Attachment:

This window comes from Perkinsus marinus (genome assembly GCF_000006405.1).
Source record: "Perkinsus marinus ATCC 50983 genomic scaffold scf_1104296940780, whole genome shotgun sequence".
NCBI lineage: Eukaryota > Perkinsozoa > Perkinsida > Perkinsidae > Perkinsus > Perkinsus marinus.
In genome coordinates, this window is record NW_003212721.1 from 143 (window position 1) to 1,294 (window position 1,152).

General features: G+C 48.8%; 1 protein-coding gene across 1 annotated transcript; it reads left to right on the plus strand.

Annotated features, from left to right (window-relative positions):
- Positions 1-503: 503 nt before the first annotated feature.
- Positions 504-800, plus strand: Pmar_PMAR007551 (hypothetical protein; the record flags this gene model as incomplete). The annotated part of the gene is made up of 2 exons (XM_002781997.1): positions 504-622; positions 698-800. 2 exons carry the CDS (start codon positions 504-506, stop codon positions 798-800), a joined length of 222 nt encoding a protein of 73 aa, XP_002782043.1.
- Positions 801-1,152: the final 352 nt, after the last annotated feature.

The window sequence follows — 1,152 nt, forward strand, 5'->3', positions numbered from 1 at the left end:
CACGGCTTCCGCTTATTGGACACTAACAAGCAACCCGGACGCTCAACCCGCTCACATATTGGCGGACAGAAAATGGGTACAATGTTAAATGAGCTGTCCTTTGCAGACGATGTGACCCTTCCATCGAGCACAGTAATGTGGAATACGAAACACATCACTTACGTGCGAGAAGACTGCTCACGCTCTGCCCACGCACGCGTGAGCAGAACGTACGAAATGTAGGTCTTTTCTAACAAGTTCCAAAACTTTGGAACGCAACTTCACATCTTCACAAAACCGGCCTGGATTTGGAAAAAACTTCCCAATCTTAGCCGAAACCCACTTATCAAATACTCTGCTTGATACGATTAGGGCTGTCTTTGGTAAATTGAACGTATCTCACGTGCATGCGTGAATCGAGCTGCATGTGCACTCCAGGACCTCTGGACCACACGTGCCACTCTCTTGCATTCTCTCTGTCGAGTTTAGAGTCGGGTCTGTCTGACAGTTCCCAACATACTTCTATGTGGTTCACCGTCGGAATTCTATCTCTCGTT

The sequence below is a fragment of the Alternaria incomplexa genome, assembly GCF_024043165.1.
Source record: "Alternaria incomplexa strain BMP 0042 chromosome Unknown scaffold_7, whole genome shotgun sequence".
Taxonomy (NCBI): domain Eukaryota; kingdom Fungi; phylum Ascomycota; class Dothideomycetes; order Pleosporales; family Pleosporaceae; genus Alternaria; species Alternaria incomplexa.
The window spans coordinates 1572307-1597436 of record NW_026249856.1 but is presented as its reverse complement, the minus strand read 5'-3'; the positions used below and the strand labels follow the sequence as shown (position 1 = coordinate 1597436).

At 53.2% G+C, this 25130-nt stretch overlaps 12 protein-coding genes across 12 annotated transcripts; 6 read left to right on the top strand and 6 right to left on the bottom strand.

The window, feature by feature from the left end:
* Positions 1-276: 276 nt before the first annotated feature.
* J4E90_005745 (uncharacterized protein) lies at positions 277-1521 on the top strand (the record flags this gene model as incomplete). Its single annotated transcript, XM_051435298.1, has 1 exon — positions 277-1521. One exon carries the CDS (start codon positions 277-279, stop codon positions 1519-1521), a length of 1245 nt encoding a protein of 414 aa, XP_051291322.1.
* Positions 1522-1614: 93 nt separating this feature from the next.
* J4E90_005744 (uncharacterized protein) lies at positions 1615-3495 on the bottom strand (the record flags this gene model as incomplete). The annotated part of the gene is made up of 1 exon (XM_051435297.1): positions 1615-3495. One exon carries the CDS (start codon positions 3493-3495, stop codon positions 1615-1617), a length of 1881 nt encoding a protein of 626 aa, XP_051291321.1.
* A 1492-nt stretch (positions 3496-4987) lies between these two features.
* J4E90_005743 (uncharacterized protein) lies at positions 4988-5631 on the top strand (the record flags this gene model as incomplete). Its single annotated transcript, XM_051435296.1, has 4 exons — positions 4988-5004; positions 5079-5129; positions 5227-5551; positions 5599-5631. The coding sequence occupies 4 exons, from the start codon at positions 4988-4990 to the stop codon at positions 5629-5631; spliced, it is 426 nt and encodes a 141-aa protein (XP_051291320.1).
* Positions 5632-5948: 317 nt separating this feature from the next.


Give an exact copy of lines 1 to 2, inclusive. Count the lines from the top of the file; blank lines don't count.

This window comes from Perkinsus marinus (genome assembly GCF_000006405.1).
Source record: "Perkinsus marinus ATCC 50983 genomic scaffold scf_1104296940780, whole genome shotgun sequence".